Any convincing theory of Q1's origins must account for its extreme stylistic variability. Much of its material is undoubtedly contemporaneous with that in Q2, which it often matches verbatim, or nearly so. But it also contains dialogue that is linguistically insipid, rhythmically limp, and syntactically rudimentary. Further, there are many passages that make no pertinent sense, and several of these also suffer from metrical breakdown, usually associated with clumsy repetition. Ultimately, attempts to account for the origins of Q1 are inextricable from critical judgments on it, as literature and as drama. Experienced directors and actors have stressed the potential of the Q1 version of Hamlet for performance as a fast-paced action play. With a little tidying up, the script has formed the basis for successful theatre productions. Critics who consider Shakespeare's artistry as a dramatist to be intimately related to his artistry as a poet may nevertheless continue to doubt that he composed, at any stage of his career, those Q1 passages in which the wording diverges markedly from Q2's. This is especially so now that attribution studies have sharpened our sense of Shakespeare's earliest style in dramatic verse by establishing that the monotonous first act of Titus Andronicus and the jerky first act of 1 Henry VI are not by him but by Peele and Nashe respectively. (61) The theory held by editors of the 1980s that Q1 presents an abridged and corrupted text ultimately derived from Q2 did allow for Q1's theatrical merits, its often humdrum language, its definite errors, and the Shakespearean quality of its verse when it closely agrees with Q2's.

Bourus argues strongly against both the hypothesis that an actor who played Marcellus (and doubled Lucianus) constructed the Q1 text from his memory of performances and the alternative hypothesis that note-taking members of an audience recorded the Q1 version. (62) But Tiffany Sterne's revival of the theory that printer's copy for Q1 had been compiled by theatergoing note takers has received a boost from John Jowett's examination of the career of James Roberts, who not only entered Hamlet in the Stationers' Register on 26 July 1601 and printed Q2 for Q1's publisher Nicholas Ling but also held a monopoly, which he was soon to lose, on the manufacture of "writing tablets." (63) Of course, memory would have been involved in the kind of textual transmission envisaged by Sterne: the performing actors had memorized their lines and the auditors would have placed some reliance on their memories as they tried to piece together their notes. In another article Jowett provides a new argument, quite independent of mine, for believing that a substantial block of Hamlet text unique to Q1 belongs to 1602, rather than the late 1580s. (64)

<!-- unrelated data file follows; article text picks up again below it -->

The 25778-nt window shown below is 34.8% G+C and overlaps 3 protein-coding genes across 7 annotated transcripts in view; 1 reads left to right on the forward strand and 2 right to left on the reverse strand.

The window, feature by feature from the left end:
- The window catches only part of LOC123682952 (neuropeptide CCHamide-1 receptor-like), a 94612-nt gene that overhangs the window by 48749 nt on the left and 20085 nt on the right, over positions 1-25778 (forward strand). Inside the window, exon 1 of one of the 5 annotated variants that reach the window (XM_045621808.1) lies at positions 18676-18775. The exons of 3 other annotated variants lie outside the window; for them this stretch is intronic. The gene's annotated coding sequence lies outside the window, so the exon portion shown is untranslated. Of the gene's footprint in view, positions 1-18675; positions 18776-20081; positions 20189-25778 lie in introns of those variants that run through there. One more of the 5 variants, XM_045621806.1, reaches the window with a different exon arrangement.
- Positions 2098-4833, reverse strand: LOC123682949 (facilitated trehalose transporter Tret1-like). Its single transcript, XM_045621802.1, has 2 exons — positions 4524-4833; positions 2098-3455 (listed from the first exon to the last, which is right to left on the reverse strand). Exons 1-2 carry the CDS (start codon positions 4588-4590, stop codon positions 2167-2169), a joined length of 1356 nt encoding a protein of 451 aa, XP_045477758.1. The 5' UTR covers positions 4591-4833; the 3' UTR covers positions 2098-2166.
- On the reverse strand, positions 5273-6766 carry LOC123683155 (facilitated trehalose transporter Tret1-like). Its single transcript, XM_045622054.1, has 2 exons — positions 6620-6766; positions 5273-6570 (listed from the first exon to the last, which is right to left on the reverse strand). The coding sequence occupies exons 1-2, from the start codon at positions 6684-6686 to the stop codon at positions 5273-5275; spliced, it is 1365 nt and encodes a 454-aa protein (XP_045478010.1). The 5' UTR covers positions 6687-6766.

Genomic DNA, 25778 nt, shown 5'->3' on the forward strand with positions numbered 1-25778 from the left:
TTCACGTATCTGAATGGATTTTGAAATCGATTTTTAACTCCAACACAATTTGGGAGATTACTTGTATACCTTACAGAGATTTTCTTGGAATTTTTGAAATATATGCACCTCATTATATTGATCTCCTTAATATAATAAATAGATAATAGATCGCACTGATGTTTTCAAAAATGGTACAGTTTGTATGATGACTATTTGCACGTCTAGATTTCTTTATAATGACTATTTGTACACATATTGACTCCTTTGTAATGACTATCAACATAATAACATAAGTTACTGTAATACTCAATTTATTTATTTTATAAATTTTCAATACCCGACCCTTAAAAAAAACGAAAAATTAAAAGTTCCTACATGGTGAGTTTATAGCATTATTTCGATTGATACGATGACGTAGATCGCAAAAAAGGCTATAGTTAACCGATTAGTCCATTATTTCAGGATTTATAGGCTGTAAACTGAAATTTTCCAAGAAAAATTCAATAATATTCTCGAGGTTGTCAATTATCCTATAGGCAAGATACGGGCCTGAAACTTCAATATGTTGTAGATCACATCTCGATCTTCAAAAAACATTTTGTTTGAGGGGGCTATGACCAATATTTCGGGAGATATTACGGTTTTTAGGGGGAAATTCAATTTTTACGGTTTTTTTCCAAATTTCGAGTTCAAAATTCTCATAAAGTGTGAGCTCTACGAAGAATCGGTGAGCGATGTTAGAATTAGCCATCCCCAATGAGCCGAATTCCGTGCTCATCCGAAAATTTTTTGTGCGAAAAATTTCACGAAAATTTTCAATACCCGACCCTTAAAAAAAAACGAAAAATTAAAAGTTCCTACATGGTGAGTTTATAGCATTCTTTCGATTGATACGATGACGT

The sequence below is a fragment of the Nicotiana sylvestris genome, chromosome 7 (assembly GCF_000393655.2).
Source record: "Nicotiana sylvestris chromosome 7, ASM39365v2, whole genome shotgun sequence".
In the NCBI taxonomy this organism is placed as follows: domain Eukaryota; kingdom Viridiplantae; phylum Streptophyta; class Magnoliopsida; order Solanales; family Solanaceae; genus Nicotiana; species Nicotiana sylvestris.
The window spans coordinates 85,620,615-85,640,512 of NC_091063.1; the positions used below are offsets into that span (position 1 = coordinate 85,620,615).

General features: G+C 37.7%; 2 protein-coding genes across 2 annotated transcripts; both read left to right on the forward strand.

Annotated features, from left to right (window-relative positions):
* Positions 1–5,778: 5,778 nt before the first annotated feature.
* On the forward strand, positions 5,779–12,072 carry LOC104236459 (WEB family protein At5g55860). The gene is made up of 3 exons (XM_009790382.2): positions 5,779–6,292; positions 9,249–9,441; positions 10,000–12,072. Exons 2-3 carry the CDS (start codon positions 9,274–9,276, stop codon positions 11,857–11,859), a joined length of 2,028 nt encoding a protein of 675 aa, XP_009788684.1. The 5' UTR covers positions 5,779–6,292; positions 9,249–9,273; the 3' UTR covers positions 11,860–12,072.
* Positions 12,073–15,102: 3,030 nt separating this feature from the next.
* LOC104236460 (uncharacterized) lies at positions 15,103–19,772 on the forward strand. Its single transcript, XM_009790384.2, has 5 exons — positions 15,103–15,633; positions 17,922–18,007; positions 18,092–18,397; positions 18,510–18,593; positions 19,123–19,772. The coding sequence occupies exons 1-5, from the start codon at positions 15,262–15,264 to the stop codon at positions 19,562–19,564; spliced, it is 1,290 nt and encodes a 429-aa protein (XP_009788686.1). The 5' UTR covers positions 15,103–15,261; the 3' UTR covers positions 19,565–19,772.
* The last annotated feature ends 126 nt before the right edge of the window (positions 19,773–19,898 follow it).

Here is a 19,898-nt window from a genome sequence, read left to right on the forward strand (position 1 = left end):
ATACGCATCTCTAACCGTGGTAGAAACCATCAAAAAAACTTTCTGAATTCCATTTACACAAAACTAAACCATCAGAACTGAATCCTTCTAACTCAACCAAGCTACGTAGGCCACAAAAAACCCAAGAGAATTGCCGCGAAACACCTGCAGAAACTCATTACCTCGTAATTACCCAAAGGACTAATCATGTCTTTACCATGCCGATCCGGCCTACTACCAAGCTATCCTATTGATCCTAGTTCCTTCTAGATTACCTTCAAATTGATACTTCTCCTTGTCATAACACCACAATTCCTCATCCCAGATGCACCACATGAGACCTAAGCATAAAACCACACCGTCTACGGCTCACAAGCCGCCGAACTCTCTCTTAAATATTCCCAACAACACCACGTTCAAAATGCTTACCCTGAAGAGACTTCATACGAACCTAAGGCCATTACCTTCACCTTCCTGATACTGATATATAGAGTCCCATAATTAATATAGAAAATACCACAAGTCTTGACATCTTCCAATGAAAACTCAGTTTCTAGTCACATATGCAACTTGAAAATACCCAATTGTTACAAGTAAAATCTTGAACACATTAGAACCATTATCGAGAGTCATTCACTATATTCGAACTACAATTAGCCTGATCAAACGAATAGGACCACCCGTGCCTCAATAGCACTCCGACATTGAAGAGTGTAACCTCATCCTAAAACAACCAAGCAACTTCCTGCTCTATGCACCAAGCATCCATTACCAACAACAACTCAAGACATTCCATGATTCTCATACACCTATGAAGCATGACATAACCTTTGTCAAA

The aim of the present article is not, however, to advance a fully fledged theory about the genesis of Q1. (65) It does present reasons for doubting that the manuscript behind Q1 existed before the manuscript behind Q2. But its main claim is to have demonstrated, beyond reasonable doubt, that where Q1's wording is closest to Q2's, that wording was not present in an Ur-Hamlet of the late 1580s but was first set down around the same time as the rest of Q2. (66)


(1.) MacD. P. Jackson, "Editing Hamlet in the 1980s: Textual Theories and Textual Practices," Hamlet Studies 11.1-2 (Summer and Winter 1989): 60-72, at 60.

(2.) Harold Jenkins, ed., Hamlet (London: Methuen, 1982), Arden Shakespeare; Philip Edwards, ed., Hamlet, Prince of Denmark (Cambridge: Cambridge University Press, 1985); G. R. Hibbard, ed., Hamlet (Oxford: Clarendon Press, 1987); Gary Taylor, ed., Hamlet, in Stanley Wells and Gary Taylor, gen. eds., William Shakespeare: The Complete Works (Oxford: Clarendon Press, 1986), 735-77; Taylor's responsibility for Hamlet is clear from his initials being appended to the textual introduction to the play in Stanley Wells and Gary Taylor, with John Jowett and William Montgomery, William Shakespeare: A Textual Companion (Oxford: Clarendon Press, 1987), 396-402.

(3.) Jackson, "Editing Hamlet," 60.